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Callus on the Bottom of the Foot

by
author image Christa Miller
Christa Miller is a writing professional with expertise in massage therapy and health. Miller attended San Francisco State University to earn a Bachelor of Arts in creative writing with a minor in journalism and went on to earn an Arizona massage therapy license.
Callus on the Bottom of the Foot
A close-up of an esthetican exfoliating a woman's foot with a pumice stone. Photo Credit robertprzybysz/iStock/Getty Images

Calluses are thickened, tough skin layers that form as protection against excessive pressure and friction. Calluses are common on the bottom of your foot because your foot frequently rubs against other surfaces. Although most calluses disappear without any treatment, you might need to consult your doctor if a callus causes you discomfort.

Causes

A common cause of calluses on the bottom of the foot is shoes that fit poorly. Tight shoes and high heels compress different parts of the foot, and loose shoes can cause your foot to rub repeatedly against the sole. Not wearing socks also can lead to calluses. Another common cause is an abnormality in your gait that causes you to carry weight in certain areas of your foot more than you carry it in others, according to the website ePodiatry. Having bunions on your feet also can cause calluses as the bunions rub against your shoes.

Symptoms

You might have a callus on the bottom of your foot if you see any thick or rough areas of skin, if you have a hardened or raised bump or if you feel any tenderness or pain beneath your skin, according to the Mayo Clinic website. Callused skin also can be dry, flaky or waxy. Calluses on the bottom of the foot tend to occur mostly on the ball of your foot – the area right behind your big toe – but they can also show up at your heel or around your big toe or little toe.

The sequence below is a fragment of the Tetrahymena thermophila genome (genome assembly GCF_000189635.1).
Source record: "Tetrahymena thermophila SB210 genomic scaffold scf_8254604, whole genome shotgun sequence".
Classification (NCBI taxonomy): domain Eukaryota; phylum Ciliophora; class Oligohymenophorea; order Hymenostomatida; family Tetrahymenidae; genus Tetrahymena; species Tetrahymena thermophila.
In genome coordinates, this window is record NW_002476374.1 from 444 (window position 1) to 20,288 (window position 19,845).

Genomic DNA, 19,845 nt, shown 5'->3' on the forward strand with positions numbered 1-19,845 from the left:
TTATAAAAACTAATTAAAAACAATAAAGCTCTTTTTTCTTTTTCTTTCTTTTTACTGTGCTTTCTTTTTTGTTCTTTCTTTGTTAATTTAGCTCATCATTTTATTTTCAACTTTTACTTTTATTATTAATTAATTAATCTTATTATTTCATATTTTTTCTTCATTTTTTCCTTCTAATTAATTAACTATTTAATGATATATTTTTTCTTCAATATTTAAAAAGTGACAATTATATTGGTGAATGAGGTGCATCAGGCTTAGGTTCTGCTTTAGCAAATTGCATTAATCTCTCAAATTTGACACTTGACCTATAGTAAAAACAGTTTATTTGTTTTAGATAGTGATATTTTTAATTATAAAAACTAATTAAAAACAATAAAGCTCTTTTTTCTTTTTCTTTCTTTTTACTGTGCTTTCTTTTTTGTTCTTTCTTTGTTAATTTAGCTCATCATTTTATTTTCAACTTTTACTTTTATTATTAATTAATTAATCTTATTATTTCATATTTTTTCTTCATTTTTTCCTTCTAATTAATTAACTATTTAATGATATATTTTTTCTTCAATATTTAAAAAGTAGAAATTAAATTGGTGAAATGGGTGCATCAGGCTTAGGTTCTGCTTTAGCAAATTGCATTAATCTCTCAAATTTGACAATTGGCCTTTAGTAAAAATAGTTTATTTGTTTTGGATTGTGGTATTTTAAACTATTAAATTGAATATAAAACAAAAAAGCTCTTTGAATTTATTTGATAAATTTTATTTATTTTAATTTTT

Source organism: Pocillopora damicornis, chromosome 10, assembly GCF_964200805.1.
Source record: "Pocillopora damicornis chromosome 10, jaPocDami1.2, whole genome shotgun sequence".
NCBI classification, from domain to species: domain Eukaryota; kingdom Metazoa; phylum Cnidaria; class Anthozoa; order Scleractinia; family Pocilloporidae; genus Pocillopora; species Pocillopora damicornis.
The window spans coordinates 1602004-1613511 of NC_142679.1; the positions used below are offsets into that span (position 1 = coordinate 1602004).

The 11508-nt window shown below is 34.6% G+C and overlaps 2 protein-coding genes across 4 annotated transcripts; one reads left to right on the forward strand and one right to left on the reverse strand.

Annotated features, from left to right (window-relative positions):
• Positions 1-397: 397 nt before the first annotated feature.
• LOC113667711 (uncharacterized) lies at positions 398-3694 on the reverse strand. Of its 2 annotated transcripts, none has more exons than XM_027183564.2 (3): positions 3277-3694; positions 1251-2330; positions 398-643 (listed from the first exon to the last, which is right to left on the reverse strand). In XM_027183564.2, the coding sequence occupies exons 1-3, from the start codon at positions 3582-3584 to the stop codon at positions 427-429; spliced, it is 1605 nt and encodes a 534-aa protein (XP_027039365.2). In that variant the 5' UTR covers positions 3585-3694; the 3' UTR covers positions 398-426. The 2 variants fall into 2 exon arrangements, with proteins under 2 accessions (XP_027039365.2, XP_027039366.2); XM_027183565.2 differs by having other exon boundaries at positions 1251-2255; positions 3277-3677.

Home Care

Most calluses heal on their own, but you might be able to hasten the healing process. Soak the callus in warm and soapy water for at least 10 minutes, then use a pumice stone to rub off the dead skin. You can buy a specialized foot pad at your local drugstore or supermarket to keep the pressure off your callus while it heals.

Getting Help

Talk to your doctor if your callus becomes inflamed or painful. Your callus might have an infection or ulcer that requires antibiotics, or your doctor might need to trim the unhealthy skin with a scalpel, according to the website MedlinePlus. He might recommend that you treat a problematic callus with a patch that contains 40 percent salicylic acid. He could recommend surgery if you have a misaligned bone that repeatedly causes painful calluses, but this treatment is rarely necessary.

Prevention

Some causes of calluses, such as gait abnormalities, can be complicated to reverse. However, you can do things to avoid many risk factors for calluses. Wear socks, and avoid wearing shoes that compress your feet or cause uncomfortable rubbing and pinching. If your toes can’t wiggle in your shoes, chances are your shoes are too tight. If necessary, wear soft pads or bandages in areas of your foot that cause rubbing or pinching.

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